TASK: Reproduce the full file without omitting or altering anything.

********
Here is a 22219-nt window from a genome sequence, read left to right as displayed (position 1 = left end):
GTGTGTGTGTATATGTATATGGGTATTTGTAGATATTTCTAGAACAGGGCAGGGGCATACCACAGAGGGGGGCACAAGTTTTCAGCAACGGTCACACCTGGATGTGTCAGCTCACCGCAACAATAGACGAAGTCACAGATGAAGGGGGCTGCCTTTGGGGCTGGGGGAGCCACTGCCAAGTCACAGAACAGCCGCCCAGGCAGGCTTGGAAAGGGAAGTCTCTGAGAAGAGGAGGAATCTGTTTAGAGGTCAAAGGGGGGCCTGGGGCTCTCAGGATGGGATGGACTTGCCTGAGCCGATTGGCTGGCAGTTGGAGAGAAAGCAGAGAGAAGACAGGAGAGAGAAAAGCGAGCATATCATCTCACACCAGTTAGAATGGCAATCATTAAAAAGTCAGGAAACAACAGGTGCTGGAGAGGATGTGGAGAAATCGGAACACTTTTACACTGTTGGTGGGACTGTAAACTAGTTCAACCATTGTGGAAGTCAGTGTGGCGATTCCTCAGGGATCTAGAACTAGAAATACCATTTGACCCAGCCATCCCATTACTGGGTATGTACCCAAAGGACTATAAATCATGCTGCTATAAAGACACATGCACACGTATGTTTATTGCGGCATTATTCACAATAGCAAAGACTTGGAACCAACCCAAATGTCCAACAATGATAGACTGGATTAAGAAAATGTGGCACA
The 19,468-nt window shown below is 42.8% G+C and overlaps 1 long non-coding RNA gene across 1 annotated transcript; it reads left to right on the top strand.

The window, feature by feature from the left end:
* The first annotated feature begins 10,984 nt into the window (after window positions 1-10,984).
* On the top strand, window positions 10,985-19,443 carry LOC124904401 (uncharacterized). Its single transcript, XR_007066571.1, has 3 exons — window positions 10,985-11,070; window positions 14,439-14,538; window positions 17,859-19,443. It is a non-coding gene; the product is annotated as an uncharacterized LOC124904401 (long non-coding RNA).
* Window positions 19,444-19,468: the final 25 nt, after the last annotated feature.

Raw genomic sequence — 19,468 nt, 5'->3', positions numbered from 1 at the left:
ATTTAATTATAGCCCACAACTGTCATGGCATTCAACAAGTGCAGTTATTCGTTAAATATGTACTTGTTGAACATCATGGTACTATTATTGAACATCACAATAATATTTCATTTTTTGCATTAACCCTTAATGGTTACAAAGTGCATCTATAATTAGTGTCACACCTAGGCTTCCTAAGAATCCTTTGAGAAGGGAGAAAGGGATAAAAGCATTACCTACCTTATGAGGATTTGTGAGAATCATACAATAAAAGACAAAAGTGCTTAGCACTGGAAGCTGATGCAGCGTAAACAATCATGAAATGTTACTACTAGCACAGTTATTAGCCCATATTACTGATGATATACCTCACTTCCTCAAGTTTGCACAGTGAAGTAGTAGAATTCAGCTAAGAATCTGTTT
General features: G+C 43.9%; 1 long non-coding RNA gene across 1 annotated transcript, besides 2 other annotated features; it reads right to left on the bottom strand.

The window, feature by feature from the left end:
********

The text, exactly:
Here is a 22219-nt window from a genome sequence, read left to right as displayed (position 1 = left end):
GTGTGTGTGTATATGTATATGGGTATTTGTAGATATTTCTAGAACAGGGCAGGGGCATACCACAGAGGGGGGCACAAGTTTTCAGCAACGGTCACACCTGGATGTGTCAGCTCACCGCAACAATAGACGAAGTCACAGATGAAGGGGGCTGCCTTTGGGGCTGGGGGAGCCACTGCCAAGTCACAGAACAGCCGCCCAGGCAGGCTTGGAAAGGGAAGTCTCTGAGAAGAGGAGGAATCTGTTTAGAGGTCAAAGGGGGGCCTGGGGCTCTCAGGATGGGATGGACTTGCCTGAGCCGATTGGCTGGCAGTTGGAGAGAAAGCAGAGAGAAGACAGGAGAGAGAAAAGCGAGCATATCATCTCACACCAGTTAGAATGGCAATCATTAAAAAGTCAGGAAACAACAGGTGCTGGAGAGGATGTGGAGAAATCGGAACACTTTTACACTGTTGGTGGGACTGTAAACTAGTTCAACCATTGTGGAAGTCAGTGTGGCGATTCCTCAGGGATCTAGAACTAGAAATACCATTTGACCCAGCCATCCCATTACTGGGTATGTACCCAAAGGACTATAAATCATGCTGCTATAAAGACACATGCACACGTATGTTTATTGCGGCATTATTCACAATAGCAAAGACTTGGAACCAACCCAAATGTCCAACAATGATAGACTGGATTAAGAAAATGTGGCACA
The 19,468-nt window shown below is 42.8% G+C and overlaps 1 long non-coding RNA gene across 1 annotated transcript; it reads left to right on the top strand.

The window, feature by feature from the left end:
* The first annotated feature begins 10,984 nt into the window (after window positions 1-10,984).
* On the top strand, window positions 10,985-19,443 carry LOC124904401 (uncharacterized). Its single transcript, XR_007066571.1, has 3 exons — window positions 10,985-11,070; window positions 14,439-14,538; window positions 17,859-19,443. It is a non-coding gene; the product is annotated as an uncharacterized LOC124904401 (long non-coding RNA).
* Window positions 19,444-19,468: the final 25 nt, after the last annotated feature.

Raw genomic sequence — 19,468 nt, 5'->3', positions numbered from 1 at the left:
ATTTAATTATAGCCCACAACTGTCATGGCATTCAACAAGTGCAGTTATTCGTTAAATATGTACTTGTTGAACATCATGGTACTATTATTGAACATCACAATAATATTTCATTTTTTGCATTAACCCTTAATGGTTACAAAGTGCATCTATAATTAGTGTCACACCTAGGCTTCCTAAGAATCCTTTGAGAAGGGAGAAAGGGATAAAAGCATTACCTACCTTATGAGGATTTGTGAGAATCATACAATAAAAGACAAAAGTGCTTAGCACTGGAAGCTGATGCAGCGTAAACAATCATGAAATGTTACTACTAGCACAGTTATTAGCCCATATTACTGATGATATACCTCACTTCCTCAAGTTTGCACAGTGAAGTAGTAGAATTCAGCTAAGAATCTGTTT
General features: G+C 43.9%; 1 long non-coding RNA gene across 1 annotated transcript, besides 2 other annotated features; it reads right to left on the bottom strand.

The window, feature by feature from the left end: